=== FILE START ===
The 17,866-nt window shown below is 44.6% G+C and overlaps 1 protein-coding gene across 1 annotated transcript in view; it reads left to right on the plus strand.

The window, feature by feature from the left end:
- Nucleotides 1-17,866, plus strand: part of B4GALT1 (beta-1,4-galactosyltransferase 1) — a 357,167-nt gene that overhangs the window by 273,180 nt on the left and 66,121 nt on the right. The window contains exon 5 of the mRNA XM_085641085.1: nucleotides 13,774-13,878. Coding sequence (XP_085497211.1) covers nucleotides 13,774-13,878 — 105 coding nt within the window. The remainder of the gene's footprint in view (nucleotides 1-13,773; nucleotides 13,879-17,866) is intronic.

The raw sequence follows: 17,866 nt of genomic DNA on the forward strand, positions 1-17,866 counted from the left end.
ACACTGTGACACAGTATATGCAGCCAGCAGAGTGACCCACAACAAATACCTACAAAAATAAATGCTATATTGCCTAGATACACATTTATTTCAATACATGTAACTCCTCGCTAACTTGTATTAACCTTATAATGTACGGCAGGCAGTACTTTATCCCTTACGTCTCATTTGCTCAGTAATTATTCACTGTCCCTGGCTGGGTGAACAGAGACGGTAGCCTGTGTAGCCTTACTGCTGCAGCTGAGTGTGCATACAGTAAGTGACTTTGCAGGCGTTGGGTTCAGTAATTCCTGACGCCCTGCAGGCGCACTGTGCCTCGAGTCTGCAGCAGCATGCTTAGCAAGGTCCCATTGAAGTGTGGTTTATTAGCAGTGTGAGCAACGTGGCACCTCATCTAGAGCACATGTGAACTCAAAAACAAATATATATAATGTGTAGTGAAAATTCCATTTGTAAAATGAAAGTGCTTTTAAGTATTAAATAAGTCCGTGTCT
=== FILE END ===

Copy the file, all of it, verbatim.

The 17,866-nt window shown below is 44.6% G+C and overlaps 1 protein-coding gene across 1 annotated transcript in view; it reads left to right on the plus strand.

The window, feature by feature from the left end:
- Nucleotides 1-17,866, plus strand: part of B4GALT1 (beta-1,4-galactosyltransferase 1) — a 357,167-nt gene that overhangs the window by 273,180 nt on the left and 66,121 nt on the right. The window contains exon 5 of the mRNA XM_085641085.1: nucleotides 13,774-13,878. Coding sequence (XP_085497211.1) covers nucleotides 13,774-13,878 — 105 coding nt within the window. The remainder of the gene's footprint in view (nucleotides 1-13,773; nucleotides 13,879-17,866) is intronic.

The raw sequence follows: 17,866 nt of genomic DNA on the forward strand, positions 1-17,866 counted from the left end.
ACACTGTGACACAGTATATGCAGCCAGCAGAGTGACCCACAACAAATACCTACAAAAATAAATGCTATATTGCCTAGATACACATTTATTTCAATACATGTAACTCCTCGCTAACTTGTATTAACCTTATAATGTACGGCAGGCAGTACTTTATCCCTTACGTCTCATTTGCTCAGTAATTATTCACTGTCCCTGGCTGGGTGAACAGAGACGGTAGCCTGTGTAGCCTTACTGCTGCAGCTGAGTGTGCATACAGTAAGTGACTTTGCAGGCGTTGGGTTCAGTAATTCCTGACGCCCTGCAGGCGCACTGTGCCTCGAGTCTGCAGCAGCATGCTTAGCAAGGTCCCATTGAAGTGTGGTTTATTAGCAGTGTGAGCAACGTGGCACCTCATCTAGAGCACATGTGAACTCAAAAACAAATATATATAATGTGTAGTGAAAATTCCATTTGTAAAATGAAAGTGCTTTTAAGTATTAAATAAGTCCGTGTCT